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  • Writer's pictureAmy Guan

Show, Don't Tell—A Quick Overview

Updated: Sep 20, 2023

Let readers come to their own conclusions; don't just give them an analysis.

The Short Story

Show, don’t tell is a writing technique that lets readers come to their own conclusions rather than simply reading the author’s own analysis.

Showing is using senses, feelings, thoughts, and actions to help a reader fully experience the story.

Ex: The kitchen was dirty.

Telling is using exposition, summarization, and description to form a narrative.

Ex: Plates stained with yesterday’s mac and cheese were stacked precariously on top of the counter littered with crumbs and bacon bits.

Show, don’t tell adds flavor to the narrative.

The Novel

When we tell rather than show, we are simply giving your reader information.

Ex: She is angry.

Ex: It’s cold outside.

Ex: The path looks dangerous.

That’s telling.

Showing paints a picture for the reader to see in his or her mind’s eye. Showing also makes your statements and characters more believable.

We can easily change a telling example to a showing example by asking questions.

Let’s look at the telling examples above and change them into showing examples.


Ex: She is angry.

How does your character act when they are angry? Does she feel a rage boiling up inside that threatens to spill out? Do her lips form a hard line and her cheeks break out in pink spots?

Ex: She clenched her fists and a flame of red flashed across her face.


Ex: It's cold outside.

If it’s cold outside, how cold is cold? Is it a biting chill that sends barbs up our noses when we breathe?

Ex: The trees were heavy with snow. Branches creaked with the weight of each additional snowflake.


Ex: The path looks dangerous.

How do we know the path looks dangerous? Is it covered with shade from trees and wrinkled with sharp rocks?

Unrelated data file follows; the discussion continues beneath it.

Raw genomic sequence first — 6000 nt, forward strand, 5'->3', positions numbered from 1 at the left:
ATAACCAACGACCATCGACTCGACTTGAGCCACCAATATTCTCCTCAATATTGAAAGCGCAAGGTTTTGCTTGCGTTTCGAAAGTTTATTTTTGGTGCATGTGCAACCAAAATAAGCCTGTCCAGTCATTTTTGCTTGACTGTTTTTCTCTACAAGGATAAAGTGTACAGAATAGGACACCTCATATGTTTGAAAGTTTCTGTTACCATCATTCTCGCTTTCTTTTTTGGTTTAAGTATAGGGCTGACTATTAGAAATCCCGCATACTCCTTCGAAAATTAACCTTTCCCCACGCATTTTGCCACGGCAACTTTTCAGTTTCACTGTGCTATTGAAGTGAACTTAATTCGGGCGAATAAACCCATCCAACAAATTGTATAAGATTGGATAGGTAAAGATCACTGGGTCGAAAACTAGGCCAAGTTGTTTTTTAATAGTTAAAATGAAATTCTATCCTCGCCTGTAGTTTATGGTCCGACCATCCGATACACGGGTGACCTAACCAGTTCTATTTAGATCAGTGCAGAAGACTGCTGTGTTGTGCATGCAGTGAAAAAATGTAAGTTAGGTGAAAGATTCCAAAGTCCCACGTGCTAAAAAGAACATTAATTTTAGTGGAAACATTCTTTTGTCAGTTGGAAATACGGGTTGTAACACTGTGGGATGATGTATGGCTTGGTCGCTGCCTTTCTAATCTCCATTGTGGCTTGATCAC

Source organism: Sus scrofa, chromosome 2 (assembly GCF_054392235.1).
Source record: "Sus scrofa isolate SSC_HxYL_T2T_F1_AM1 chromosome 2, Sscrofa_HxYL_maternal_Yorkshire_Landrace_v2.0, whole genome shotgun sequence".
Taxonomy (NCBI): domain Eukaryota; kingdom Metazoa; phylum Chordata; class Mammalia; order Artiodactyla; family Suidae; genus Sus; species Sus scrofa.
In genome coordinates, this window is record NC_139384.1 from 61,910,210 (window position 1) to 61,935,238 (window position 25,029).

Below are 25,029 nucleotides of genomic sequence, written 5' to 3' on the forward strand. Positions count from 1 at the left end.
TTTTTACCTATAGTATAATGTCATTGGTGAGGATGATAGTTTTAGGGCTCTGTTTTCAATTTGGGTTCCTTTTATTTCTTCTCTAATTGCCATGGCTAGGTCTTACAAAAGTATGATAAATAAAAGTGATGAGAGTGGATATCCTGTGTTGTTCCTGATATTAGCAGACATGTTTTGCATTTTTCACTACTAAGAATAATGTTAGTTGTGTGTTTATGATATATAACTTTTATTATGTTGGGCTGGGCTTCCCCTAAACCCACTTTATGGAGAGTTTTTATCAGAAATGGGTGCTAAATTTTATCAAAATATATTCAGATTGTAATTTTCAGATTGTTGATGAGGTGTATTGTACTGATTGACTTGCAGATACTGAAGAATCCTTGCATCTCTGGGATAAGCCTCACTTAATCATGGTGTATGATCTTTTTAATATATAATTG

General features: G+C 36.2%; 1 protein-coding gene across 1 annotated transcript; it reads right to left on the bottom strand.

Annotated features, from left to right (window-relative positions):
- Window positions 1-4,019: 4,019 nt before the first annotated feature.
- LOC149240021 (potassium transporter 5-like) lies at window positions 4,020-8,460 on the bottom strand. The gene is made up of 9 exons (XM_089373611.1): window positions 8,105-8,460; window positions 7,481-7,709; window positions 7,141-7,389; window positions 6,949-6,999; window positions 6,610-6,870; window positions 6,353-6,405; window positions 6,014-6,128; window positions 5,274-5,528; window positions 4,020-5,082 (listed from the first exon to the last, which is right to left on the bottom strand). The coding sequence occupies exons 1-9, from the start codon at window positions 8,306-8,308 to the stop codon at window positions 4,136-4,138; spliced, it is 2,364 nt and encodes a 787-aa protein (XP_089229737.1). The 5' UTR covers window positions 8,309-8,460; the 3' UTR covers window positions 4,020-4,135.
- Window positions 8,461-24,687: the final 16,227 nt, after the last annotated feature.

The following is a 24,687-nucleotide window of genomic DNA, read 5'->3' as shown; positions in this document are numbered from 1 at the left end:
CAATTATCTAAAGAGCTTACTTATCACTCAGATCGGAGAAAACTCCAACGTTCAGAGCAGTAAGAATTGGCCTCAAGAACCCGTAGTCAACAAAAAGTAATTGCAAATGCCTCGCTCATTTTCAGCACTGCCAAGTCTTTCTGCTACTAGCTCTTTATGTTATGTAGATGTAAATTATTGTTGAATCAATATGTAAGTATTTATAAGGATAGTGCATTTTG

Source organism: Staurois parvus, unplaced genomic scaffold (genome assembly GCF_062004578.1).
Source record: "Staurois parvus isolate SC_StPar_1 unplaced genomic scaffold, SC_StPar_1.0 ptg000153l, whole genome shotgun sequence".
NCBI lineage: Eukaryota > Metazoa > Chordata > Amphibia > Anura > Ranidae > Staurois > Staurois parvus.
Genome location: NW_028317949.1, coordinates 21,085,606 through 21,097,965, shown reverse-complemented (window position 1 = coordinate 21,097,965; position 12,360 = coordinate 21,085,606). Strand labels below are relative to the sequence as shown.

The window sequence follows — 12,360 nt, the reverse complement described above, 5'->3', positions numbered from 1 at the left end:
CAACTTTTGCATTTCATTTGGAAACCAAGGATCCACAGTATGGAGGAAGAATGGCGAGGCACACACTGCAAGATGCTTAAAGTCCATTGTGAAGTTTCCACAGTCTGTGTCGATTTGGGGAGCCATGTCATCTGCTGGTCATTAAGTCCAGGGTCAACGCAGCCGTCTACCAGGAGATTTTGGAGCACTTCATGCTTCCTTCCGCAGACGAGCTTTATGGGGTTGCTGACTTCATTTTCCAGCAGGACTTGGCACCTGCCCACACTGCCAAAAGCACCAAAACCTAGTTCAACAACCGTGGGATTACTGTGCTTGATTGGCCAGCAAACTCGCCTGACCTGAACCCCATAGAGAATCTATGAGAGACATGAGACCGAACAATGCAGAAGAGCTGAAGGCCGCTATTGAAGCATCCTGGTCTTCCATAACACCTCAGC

Ex: He carefully eyed the path, if you could call it a path at all. Few people had ventured this way. Sagebrush and bulky rocks jutted out in every direction.


When we show, we don’t have to tell.

When we show, we are creating a vivid and comprehensive story for the reader to believe and enjoy.

The Examples

“Try as he might, he could do nothing but think about the questions he might be asked, the answers he would need to give, the way he would have to walk and talk and sit, the times he would need to speak or listen and nod, the things he would have to say or not say, the response he would need to give if asked about his legal status in the country.
“His throat went dry. His palms moistened. Unable to reach for his handkerchief in the packed downtown subway, he wiped both palms on his pants.”

(Mbue, Imbolo. Behold the Dreamers: A Novel. 4th Estate, 2017.)

In her book Behold the Dreamers, Imbolo Mbue shows Jende is nervous about a job interview by focusing on his thoughts and physical symptoms. Mbue doesn’t merely tell readers “Jende is nervous.”

“‘We had another shoplifter today,’ [Frank] said, apropos of not very much at all. ‘First he flipped because we had no CDs. Then he asked to look at a record and made a run for it.’
“‘What was it this time?’
“‘Genesis. Invisible Touch.’
“‘What did you do, Frank?’
“Frank had done the sort of thing he always did. He’d grabbed his old suede jacket and loped after the young man until he caught him at the bus stop. (What kind of thief waited for the number 11?)
“He’d said, between deep breaths, that he would call the police unless the lad came back and tried something new in the listening booth. He could keep the Genesis record if he wanted the thing so much, though it broke Frank’s heart that he was nicking the wrong one—their early stuff was tons better.”

(Joyce, Rachel. The Music Shop: A Novel. Anchor Canada, 2018.)

In her book The Music Shop, Rachel Joyce doesn't just say “Frank is passionate.” She demonstrates Frank’s passion through his reaction to the thief.

“They went to Fernway, his old elementary school, where they clambered up the slide and shimmied up the pole and tumbled from the catwalk to the wood chips below. He took Pearl to Draeger’s for hot fudge sundaes.
“At Horseshoe Lake, they climbed trees like children, throwing stale chunks of bread to the ducks bobbing below.
“In Yours Truly, the local diner, they sat in a high-backed wooden booth and ate fries smothered in cheese and bacon and fed quarters into the jukebox to play ‘Great Balls of Fire’ and ‘Hey Jude.’”

(Ng, Celeste. Little Fires Everywhere. Thorpe, Isis, 2021.)

In Celeste Ng's book Little Fires Everywhere, she paints a vivid image of the town through small descriptive scenes. She doesn't simply tell the audience that “the town was quaint.”

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